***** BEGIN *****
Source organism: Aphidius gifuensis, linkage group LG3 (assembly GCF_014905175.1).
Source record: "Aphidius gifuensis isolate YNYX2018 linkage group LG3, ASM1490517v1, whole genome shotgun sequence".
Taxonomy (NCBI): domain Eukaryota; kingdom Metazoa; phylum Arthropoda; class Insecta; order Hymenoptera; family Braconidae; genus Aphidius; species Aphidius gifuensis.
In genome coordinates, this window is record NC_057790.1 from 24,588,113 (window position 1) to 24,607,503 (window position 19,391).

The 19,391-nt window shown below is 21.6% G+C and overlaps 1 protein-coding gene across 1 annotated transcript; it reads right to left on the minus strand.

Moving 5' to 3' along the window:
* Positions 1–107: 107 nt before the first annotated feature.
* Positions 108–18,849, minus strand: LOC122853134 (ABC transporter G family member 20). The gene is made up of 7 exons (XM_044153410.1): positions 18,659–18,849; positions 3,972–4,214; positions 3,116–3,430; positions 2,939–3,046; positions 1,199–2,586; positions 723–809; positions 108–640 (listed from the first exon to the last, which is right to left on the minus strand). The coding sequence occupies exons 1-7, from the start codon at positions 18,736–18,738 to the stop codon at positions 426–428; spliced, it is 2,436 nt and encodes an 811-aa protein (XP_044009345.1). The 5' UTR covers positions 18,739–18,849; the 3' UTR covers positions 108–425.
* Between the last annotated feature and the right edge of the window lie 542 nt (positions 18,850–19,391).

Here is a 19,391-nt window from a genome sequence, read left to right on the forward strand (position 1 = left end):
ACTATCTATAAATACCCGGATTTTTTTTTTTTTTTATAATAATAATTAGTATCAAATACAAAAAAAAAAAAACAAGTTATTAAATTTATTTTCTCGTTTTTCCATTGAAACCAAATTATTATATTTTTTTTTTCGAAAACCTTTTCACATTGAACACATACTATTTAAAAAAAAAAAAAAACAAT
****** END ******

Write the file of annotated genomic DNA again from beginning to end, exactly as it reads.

Source organism: Aphidius gifuensis, linkage group LG3 (assembly GCF_014905175.1).
Source record: "Aphidius gifuensis isolate YNYX2018 linkage group LG3, ASM1490517v1, whole genome shotgun sequence".
Taxonomy (NCBI): domain Eukaryota; kingdom Metazoa; phylum Arthropoda; class Insecta; order Hymenoptera; family Braconidae; genus Aphidius; species Aphidius gifuensis.
In genome coordinates, this window is record NC_057790.1 from 24,588,113 (window position 1) to 24,607,503 (window position 19,391).

The 19,391-nt window shown below is 21.6% G+C and overlaps 1 protein-coding gene across 1 annotated transcript; it reads right to left on the minus strand.

Moving 5' to 3' along the window:
* Positions 1–107: 107 nt before the first annotated feature.
* Positions 108–18,849, minus strand: LOC122853134 (ABC transporter G family member 20). The gene is made up of 7 exons (XM_044153410.1): positions 18,659–18,849; positions 3,972–4,214; positions 3,116–3,430; positions 2,939–3,046; positions 1,199–2,586; positions 723–809; positions 108–640 (listed from the first exon to the last, which is right to left on the minus strand). The coding sequence occupies exons 1-7, from the start codon at positions 18,736–18,738 to the stop codon at positions 426–428; spliced, it is 2,436 nt and encodes an 811-aa protein (XP_044009345.1). The 5' UTR covers positions 18,739–18,849; the 3' UTR covers positions 108–425.
* Between the last annotated feature and the right edge of the window lie 542 nt (positions 18,850–19,391).

Here is a 19,391-nt window from a genome sequence, read left to right on the forward strand (position 1 = left end):
ACTATCTATAAATACCCGGATTTTTTTTTTTTTTTATAATAATAATTAGTATCAAATACAAAAAAAAAAAAACAAGTTATTAAATTTATTTTCTCGTTTTTCCATTGAAACCAAATTATTATATTTTTTTTTTCGAAAACCTTTTCACATTGAACACATACTATTTAAAAAAAAAAAAAAACAAT